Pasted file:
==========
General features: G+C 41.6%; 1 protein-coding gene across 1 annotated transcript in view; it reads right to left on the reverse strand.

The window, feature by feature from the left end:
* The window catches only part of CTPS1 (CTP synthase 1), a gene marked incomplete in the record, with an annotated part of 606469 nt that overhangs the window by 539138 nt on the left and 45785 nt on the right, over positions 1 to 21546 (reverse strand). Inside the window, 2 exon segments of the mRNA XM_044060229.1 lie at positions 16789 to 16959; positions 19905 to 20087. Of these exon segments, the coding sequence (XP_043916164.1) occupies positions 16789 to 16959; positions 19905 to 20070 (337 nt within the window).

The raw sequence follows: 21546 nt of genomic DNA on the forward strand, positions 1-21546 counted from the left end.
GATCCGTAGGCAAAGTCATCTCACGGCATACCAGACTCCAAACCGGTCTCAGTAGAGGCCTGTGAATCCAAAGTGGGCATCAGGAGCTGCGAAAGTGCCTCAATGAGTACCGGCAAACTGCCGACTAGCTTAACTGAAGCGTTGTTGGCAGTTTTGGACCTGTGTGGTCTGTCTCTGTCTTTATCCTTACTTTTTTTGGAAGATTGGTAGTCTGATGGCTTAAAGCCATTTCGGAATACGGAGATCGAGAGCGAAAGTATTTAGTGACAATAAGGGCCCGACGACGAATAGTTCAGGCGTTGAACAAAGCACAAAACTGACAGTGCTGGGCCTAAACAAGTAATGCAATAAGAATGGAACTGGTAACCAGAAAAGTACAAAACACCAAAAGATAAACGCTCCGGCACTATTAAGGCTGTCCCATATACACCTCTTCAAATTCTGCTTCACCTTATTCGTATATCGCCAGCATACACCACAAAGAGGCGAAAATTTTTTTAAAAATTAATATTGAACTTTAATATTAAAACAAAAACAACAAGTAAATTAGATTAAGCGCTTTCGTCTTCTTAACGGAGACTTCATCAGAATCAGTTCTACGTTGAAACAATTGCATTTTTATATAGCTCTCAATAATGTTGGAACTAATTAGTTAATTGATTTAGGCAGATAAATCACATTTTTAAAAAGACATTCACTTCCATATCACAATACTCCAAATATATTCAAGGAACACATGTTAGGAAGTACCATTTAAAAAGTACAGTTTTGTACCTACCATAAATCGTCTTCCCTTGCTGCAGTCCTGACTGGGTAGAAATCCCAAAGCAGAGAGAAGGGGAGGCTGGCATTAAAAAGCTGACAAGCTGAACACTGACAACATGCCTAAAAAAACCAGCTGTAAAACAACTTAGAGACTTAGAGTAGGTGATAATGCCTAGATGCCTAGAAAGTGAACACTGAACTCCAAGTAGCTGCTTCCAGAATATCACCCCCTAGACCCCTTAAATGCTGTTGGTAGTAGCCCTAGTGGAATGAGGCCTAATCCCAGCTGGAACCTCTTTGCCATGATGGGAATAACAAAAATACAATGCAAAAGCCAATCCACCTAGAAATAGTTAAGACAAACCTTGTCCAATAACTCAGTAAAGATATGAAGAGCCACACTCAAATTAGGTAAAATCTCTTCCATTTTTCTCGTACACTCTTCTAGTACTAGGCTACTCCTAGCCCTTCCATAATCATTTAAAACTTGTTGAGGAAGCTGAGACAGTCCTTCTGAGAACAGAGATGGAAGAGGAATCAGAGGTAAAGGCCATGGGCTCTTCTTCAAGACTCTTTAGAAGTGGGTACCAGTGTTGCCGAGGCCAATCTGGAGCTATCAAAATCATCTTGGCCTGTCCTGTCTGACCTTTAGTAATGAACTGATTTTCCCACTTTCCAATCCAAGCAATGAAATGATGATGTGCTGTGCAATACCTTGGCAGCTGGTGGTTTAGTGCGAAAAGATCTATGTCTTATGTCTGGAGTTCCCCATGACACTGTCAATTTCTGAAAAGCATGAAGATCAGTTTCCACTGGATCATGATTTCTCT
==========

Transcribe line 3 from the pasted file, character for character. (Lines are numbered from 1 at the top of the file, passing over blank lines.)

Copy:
* The window catches only part of CTPS1 (CTP synthase 1), a gene marked incomplete in the record, with an annotated part of 606469 nt that overhangs the window by 539138 nt on the left and 45785 nt on the right, over positions 1 to 21546 (reverse strand). Inside the window, 2 exon segments of the mRNA XM_044060229.1 lie at positions 16789 to 16959; positions 19905 to 20087. Of these exon segments, the coding sequence (XP_043916164.1) occupies positions 16789 to 16959; positions 19905 to 20070 (337 nt within the window).